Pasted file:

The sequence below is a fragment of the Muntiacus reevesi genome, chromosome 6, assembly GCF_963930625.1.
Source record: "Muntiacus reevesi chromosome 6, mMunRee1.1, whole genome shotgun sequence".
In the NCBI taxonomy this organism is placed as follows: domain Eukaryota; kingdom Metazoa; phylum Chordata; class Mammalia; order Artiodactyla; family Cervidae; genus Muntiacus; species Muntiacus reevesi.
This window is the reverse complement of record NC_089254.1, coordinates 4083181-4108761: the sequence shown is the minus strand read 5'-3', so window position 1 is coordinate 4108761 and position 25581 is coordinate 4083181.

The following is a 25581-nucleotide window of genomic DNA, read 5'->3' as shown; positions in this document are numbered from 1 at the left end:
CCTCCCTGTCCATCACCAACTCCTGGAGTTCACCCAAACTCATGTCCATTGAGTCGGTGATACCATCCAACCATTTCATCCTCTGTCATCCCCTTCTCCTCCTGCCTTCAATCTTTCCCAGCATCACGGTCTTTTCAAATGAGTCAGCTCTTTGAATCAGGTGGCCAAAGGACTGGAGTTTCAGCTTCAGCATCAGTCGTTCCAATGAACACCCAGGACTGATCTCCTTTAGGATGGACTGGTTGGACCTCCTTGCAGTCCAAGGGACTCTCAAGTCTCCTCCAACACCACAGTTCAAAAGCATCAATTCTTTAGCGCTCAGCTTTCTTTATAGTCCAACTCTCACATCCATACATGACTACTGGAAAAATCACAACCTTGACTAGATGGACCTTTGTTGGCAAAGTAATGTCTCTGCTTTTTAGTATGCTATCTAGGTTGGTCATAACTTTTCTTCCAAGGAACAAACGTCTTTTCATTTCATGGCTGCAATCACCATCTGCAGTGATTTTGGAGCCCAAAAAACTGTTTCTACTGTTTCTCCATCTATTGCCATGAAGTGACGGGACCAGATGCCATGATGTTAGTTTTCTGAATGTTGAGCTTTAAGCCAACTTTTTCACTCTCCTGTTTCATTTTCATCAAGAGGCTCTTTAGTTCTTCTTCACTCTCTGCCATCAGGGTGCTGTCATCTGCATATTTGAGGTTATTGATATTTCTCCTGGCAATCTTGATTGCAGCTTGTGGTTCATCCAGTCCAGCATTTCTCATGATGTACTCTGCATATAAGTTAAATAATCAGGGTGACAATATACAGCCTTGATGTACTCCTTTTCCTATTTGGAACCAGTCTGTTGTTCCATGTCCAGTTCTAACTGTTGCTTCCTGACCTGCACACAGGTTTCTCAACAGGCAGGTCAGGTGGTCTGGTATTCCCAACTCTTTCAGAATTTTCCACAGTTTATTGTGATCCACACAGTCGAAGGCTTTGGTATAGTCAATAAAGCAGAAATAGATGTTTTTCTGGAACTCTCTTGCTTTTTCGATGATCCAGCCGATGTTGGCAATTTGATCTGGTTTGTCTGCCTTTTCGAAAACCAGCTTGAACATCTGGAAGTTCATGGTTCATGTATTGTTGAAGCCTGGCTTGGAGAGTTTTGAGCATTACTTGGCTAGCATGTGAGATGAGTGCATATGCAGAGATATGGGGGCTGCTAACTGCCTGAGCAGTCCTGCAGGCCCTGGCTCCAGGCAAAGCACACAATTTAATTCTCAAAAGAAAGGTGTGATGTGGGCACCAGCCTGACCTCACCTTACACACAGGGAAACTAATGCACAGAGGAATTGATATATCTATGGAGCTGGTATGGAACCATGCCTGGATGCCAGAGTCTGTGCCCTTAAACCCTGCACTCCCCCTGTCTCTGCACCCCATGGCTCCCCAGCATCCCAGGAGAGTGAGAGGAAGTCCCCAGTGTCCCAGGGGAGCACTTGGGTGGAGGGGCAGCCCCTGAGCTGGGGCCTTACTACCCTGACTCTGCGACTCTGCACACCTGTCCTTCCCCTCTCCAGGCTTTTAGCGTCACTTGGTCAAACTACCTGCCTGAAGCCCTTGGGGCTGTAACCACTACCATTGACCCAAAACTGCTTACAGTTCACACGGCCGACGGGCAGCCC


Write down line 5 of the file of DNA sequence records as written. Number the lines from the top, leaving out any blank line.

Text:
The following is a 25581-nucleotide window of genomic DNA, read 5'->3' as shown; positions in this document are numbered from 1 at the left end: